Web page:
In Mark Di Ionno’s Gods of Wood and Stone, two middle-aged men come to realize that they are dinosaurs in a modern world. Though their worlds don’t intersect directly through most of the book, the men have much in common.
Joe Grudeck has spent his career as a baseball player. As a member of the Boston Red Sox, he built a reputation as a powerhouse – one of the last of the stronger, old-time players and now he’s about to be inducted into the Baseball Hall of Fame. But Joe knows that what this really means is that he’s about to be forgotten except for those who wander into the museum of old ball players. And what does he have to show for a career in the pros? Some money and a whole of random sexual encounters.
Horace Mueller is a blacksmith. He works at a museum showing visitors what the old life was like, smithing for goods. Horace’s wife has run the family into deep debt and is now leaving him. His wife Horace won’t miss, but Horace wants his son, Michael, to grow up understanding what it means to be a man. But Michael just wants to play baseball.
If there’s such a thing as ‘chick lit’ then this would be the opposite – a story for men that men will understand and in which women are not particularly well portrayed. Really. The women here are not to be envied. There’s either Horace’s wife – a bitch who spends money without thought and tries to take away the one thing the man wants (his son); a bunch of girls ready to hop into bed with a famous ballplayer; Michael’s boss – and the subject of his fantasies – who’s really just one of the girls ready to hop into bed with a famous ballplayer; and the one female who stands out – Grudeck’s high school girlfriend, now available again, who keeps Grudeck at arm’s length while leading him on.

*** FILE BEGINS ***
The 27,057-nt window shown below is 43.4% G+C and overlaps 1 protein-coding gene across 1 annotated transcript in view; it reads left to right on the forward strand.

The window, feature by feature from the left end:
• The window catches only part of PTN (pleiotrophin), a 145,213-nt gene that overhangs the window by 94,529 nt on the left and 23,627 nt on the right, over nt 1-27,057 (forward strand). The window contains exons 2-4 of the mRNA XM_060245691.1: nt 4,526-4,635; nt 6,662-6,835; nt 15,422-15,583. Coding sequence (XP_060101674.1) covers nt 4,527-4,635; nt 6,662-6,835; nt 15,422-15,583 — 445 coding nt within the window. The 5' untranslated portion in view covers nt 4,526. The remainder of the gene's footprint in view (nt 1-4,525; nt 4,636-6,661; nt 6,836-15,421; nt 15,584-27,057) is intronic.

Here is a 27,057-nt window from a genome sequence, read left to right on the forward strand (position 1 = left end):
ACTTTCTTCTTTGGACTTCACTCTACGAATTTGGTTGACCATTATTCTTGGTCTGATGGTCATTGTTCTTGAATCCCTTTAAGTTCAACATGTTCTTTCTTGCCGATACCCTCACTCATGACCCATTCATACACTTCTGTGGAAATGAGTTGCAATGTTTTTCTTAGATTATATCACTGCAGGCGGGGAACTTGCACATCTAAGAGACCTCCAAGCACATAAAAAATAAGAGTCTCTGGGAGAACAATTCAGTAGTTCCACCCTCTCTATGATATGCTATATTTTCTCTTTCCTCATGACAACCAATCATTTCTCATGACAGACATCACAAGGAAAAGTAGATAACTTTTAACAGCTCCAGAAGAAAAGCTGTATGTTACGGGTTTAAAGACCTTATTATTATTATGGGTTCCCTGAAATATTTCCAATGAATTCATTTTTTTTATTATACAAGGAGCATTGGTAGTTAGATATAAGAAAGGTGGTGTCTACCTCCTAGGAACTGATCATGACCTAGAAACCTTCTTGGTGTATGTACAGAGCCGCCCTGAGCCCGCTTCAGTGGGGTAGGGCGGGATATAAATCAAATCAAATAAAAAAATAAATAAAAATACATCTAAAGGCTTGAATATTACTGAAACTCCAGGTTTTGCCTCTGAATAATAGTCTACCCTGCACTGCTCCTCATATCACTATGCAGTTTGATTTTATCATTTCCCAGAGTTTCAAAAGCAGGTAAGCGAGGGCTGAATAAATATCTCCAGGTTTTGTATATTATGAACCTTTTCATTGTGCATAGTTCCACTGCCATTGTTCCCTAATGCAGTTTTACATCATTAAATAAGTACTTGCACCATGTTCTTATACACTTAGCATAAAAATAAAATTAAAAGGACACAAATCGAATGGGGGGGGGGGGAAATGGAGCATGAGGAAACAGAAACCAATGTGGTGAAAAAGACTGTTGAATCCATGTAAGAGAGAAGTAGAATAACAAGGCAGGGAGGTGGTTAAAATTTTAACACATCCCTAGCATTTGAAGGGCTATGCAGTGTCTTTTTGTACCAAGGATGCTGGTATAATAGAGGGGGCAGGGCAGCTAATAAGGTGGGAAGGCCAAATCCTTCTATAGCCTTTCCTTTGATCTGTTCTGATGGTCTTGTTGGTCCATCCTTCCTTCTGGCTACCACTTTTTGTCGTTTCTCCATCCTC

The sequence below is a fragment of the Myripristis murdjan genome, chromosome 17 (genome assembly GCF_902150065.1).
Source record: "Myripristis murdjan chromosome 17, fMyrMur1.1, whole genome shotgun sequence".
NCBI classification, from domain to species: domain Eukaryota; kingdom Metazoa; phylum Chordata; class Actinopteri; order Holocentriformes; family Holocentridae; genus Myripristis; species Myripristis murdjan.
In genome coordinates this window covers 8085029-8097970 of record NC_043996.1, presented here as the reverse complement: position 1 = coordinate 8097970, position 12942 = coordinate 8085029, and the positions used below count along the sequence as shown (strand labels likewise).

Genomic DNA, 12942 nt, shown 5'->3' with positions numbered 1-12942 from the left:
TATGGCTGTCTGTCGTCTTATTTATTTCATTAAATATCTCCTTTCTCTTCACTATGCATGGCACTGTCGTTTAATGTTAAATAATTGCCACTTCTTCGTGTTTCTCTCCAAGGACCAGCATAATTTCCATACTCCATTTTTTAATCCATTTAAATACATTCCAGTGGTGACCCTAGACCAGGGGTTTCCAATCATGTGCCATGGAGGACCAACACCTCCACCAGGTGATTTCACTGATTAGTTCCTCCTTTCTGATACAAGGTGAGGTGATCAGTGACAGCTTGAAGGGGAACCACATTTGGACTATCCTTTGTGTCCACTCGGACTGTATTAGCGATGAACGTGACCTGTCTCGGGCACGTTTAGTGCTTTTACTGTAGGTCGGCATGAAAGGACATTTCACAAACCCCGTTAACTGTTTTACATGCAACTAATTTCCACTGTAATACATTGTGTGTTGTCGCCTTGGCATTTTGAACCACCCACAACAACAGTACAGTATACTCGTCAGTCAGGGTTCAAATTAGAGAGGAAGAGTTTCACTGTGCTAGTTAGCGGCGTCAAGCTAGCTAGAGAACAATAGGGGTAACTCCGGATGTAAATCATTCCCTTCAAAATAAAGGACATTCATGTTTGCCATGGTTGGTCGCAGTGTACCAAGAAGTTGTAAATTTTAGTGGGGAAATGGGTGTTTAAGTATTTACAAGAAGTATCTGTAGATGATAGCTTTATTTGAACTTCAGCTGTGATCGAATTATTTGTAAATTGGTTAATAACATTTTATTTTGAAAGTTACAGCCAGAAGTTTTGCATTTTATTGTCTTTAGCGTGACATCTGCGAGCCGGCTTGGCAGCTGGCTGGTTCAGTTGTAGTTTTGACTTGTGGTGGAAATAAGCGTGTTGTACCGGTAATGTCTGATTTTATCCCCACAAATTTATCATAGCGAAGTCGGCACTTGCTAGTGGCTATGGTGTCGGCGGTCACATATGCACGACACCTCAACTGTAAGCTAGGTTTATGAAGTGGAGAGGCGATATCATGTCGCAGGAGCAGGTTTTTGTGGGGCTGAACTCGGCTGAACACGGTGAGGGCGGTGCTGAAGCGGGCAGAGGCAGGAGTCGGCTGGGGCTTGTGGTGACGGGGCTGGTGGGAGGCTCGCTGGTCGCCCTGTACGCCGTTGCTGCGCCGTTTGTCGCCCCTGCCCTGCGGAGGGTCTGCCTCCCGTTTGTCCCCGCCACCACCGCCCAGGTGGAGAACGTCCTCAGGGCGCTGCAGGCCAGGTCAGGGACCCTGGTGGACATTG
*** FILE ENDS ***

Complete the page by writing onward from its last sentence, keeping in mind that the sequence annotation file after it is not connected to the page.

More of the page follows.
All through reading this book I was mentally writing my review. I was completely entranced. I recognize the male fear of losing the old ways. Of feeling like a dinosaur. Finally a writer who ‘gets’ us.
The allusions here are strong and the characters are ripped from Greek pantheon. It’s exciting and invigorating.
Until the end.
To say I was let down is an understatement. I wasn’t sure where this was going to lead, though I had some hopes. Unfortunately, the story took a turn. Beginning with Michael’s 180 degree turn in behavior and showing a sudden spark of testosterone that comes out of nowhere, through his father’s similar turn, to Grudeck’s disappearance in the story, the last three chapters take away too much of what this novel built so nicely.
From a 4.5 to 5 star book this dropped down to 3.5 because I walked away at the end with such a sour taste to such an observant and otherwise strong book.
Looking for a good book? Gods of Wood and Stone by Mark Di Ionno is a book for men that recognizes a man’s fear of fading masculinity. Most of the book is a wonderful read but the ending is a let-down.
I received a digital copy of this book from the publisher, through Edelweiss, in exchange for an honest review.
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Gods of Wood and Stone
author: Mark Di Ionno
hardcover, 400 pages